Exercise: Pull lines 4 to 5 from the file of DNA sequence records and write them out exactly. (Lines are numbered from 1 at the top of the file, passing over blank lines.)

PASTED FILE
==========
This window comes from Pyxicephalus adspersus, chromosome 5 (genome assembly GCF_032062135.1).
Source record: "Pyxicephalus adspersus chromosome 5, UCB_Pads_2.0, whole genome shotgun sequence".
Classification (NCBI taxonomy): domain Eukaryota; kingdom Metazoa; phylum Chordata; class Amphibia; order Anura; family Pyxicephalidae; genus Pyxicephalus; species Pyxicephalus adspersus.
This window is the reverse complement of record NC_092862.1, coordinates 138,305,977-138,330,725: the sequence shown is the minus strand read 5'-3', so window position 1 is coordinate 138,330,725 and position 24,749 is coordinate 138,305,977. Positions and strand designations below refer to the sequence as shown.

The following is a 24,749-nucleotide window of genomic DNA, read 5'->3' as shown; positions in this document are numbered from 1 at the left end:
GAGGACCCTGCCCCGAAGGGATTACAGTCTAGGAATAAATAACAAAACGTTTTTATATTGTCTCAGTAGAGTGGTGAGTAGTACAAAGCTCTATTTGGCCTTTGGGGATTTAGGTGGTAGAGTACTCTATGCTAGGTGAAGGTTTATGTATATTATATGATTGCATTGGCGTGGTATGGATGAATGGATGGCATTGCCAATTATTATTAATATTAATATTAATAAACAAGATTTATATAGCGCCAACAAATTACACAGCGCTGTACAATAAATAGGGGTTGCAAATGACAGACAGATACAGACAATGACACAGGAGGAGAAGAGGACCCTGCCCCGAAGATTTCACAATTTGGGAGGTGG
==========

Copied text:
This window is the reverse complement of record NC_092862.1, coordinates 138,305,977-138,330,725: the sequence shown is the minus strand read 5'-3', so window position 1 is coordinate 138,330,725 and position 24,749 is coordinate 138,305,977. Positions and strand designations below refer to the sequence as shown.

The following is a 24,749-nucleotide window of genomic DNA, read 5'->3' as shown; positions in this document are numbered from 1 at the left end: